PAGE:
Stacked pull requests allow you to split large pull requests into smaller more digestible pieces. This way, the reviewers can easier follow the code and give better feedback.
But what exactly are stacked pull requests, why do we need them, and how do we create stacked pull requests?
Code reviews are hard but worth it. However, this equation changes when the code change becomes too large. Research confirms this: the more code to review, the less effective the review.
So, we should aim to review small code changes.
In this blog post, I will show you a technique, also referred to as stacked pull requests, that I teach in my code review workshops. This technique helps engineers split code changes into smaller and more coherent pieces.
In return, reviewers have an easier time understanding the code under change and therefore give better feedback in a shorter time.
So, are you ready? Good!
Let’s talk about stacked pull requests
Stacked code reviews work with most of the common tools that are built on Git and allow you to review code, like GitHub, GitLab, and Bitbucket.
Let’s start by imagining we are working on a new feature. We want to add the functionality to add and delete items to and from a shopping card.
Let’s also imagine that, normally, we use a workflow based on feature branches for development. This means that we branch off from the main branch to do our work in isolation on a dedicated feature branch. After we finish, we merge this work back into the main branch.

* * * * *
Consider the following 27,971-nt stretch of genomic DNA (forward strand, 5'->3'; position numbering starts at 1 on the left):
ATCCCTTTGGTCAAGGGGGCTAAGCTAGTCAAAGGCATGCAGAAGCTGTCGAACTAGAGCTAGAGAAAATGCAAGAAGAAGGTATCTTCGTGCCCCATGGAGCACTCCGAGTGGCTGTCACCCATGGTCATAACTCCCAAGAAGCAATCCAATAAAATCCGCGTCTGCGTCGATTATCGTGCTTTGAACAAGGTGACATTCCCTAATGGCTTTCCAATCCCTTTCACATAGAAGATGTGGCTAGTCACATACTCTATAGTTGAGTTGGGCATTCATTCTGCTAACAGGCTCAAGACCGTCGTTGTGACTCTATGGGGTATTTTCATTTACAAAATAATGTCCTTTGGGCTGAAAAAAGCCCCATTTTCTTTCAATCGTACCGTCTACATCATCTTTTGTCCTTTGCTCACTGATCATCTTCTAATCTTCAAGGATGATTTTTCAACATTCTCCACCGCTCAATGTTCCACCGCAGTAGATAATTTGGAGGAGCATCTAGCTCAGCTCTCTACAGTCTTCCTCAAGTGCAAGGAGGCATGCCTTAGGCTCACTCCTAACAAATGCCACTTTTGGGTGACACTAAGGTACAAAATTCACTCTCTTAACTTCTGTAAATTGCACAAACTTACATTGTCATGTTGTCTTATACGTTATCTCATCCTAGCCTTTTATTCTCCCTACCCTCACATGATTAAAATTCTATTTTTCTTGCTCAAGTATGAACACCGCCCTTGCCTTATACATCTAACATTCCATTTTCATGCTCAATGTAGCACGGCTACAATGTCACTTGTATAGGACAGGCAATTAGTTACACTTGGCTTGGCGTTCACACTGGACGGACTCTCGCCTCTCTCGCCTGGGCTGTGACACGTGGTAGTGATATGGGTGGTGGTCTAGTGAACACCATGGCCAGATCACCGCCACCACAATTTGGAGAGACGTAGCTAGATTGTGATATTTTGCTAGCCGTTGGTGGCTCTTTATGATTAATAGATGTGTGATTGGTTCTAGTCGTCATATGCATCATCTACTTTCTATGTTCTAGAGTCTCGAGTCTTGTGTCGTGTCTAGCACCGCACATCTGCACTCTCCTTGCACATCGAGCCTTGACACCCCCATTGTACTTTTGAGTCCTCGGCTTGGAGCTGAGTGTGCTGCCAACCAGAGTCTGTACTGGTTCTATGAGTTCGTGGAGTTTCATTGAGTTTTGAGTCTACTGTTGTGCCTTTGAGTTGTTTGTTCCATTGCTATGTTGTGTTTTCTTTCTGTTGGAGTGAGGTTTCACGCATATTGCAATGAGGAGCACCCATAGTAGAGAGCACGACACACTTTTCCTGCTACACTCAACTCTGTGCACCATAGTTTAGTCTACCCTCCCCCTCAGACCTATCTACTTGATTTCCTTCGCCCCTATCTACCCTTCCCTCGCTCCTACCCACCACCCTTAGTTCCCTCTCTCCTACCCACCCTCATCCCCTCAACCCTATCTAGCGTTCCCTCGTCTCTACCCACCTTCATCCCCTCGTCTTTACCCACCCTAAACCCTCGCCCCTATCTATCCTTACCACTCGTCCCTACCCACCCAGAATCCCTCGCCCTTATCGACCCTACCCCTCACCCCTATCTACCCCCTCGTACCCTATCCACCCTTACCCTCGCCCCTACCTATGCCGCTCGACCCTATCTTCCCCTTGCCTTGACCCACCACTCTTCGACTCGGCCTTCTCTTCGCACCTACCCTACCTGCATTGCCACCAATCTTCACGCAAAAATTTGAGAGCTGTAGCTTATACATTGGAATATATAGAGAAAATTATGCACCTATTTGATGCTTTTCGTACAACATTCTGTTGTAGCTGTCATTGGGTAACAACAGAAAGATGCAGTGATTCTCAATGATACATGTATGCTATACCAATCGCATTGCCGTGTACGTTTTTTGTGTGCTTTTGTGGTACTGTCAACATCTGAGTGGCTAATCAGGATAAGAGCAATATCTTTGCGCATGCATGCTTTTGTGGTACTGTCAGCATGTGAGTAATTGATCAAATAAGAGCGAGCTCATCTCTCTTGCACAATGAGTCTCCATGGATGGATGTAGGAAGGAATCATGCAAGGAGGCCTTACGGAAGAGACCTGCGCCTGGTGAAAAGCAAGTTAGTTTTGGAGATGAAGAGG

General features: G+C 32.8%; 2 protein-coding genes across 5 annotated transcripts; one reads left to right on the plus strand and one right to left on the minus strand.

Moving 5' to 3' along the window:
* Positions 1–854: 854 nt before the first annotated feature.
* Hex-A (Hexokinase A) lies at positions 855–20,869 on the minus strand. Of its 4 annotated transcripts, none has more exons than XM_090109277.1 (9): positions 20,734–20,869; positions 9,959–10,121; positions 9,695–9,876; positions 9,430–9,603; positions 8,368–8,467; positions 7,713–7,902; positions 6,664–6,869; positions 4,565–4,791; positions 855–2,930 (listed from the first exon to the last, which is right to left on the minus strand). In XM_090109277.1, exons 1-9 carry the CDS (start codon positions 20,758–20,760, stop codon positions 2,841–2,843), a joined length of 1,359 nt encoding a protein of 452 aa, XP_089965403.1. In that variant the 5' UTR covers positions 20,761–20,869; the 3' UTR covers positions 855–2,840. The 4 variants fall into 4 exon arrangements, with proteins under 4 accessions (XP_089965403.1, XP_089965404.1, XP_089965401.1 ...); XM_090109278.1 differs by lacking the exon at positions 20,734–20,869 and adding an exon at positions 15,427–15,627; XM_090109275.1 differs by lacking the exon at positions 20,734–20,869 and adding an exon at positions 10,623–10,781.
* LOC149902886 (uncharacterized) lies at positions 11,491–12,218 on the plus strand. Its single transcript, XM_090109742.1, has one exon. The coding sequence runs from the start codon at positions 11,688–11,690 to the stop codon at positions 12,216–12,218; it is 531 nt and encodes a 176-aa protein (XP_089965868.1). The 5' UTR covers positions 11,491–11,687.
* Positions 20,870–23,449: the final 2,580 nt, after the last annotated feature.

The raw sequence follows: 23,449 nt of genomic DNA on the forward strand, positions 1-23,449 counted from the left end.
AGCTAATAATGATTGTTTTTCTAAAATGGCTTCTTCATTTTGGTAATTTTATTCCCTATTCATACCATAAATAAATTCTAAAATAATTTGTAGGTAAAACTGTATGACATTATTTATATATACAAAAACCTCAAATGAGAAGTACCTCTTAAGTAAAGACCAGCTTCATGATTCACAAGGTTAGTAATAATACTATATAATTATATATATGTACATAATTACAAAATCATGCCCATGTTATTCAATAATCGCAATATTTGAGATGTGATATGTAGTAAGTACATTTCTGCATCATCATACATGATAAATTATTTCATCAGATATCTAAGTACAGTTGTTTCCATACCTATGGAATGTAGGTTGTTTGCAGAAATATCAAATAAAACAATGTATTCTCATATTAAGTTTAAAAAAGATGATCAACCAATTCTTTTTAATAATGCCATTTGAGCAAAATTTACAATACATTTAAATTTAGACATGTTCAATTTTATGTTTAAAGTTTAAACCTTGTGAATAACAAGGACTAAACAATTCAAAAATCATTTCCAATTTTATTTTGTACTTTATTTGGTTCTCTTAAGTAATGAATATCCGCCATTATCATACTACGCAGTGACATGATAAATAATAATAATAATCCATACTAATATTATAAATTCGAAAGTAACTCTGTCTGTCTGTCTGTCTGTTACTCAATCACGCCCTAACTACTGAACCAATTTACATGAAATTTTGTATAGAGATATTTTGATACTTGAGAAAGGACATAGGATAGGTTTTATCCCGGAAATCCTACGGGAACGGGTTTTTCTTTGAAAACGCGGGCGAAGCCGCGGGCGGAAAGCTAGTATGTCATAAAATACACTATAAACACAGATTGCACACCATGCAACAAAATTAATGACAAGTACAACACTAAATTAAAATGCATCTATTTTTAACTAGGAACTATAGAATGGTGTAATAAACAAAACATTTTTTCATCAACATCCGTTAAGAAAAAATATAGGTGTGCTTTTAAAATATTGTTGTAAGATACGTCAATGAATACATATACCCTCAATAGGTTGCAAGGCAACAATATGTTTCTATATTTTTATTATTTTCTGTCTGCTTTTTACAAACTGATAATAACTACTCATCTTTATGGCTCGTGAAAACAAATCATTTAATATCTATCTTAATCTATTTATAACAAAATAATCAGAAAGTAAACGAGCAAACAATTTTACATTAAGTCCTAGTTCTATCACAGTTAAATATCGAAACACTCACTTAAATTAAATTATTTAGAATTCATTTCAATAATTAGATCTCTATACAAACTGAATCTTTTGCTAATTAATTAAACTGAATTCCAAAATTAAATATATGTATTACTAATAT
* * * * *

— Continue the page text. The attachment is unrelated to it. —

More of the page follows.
Note that stacked pull requests are also useful during trunk-based development. Always if we have made too many changes (more than, say, 400 lines of code) and we want to ease the burden on the reviewers.
But back to the example. Let’s say we start development on the feature branch. We commit frequently, and after some time, we open a pull request comprising all our changes.
But, as you can imagine, this is a rather large code change. Most likely, the change will comprise more than 400 lines of code. And 400 lines are known to be an upper bound for the maximum amount of code review change size.
So, if we open a pull request for this change, the only option the reviewer has is to use our commit history to review it in smaller chunks.
Using the commits to review the code, the reviewer can follow our development process and also reviews smaller changes. But commits reflect the developer’s perspective and, most of the time, aren’t a great way to help the reviewer understand the code unless the code author is very strict and skilled in making coherent, self-contained, and good-to-follow commits.
So, we are not going to do that. Instead, we will use stacked pull requests. You will find a comparison to commit-based reviews at the end.
So, what are stacked pull requests?
When we use stacked pull requests, we create several individual pull requests based on chunks of the work that make for great reviewable units.
So, instead of coupling our code reviews to our commits, we take on the perspective of the reviewer. To do so, we first think about how we could break up our larger feature into more coherent and easier-to-understand work items.
After we have identified how to split the feature into several work items, we can then create dedicated branches for each of the work items and stack them on top of each other. Similarly, our pull requests will only highlight the changes that happened on each of the stacked branches.
This way, the reviewer reviews smaller changes and can easily identify how the work items are built upon each other. This approach also helps to keep track of the bigger picture, i.e., the whole feature.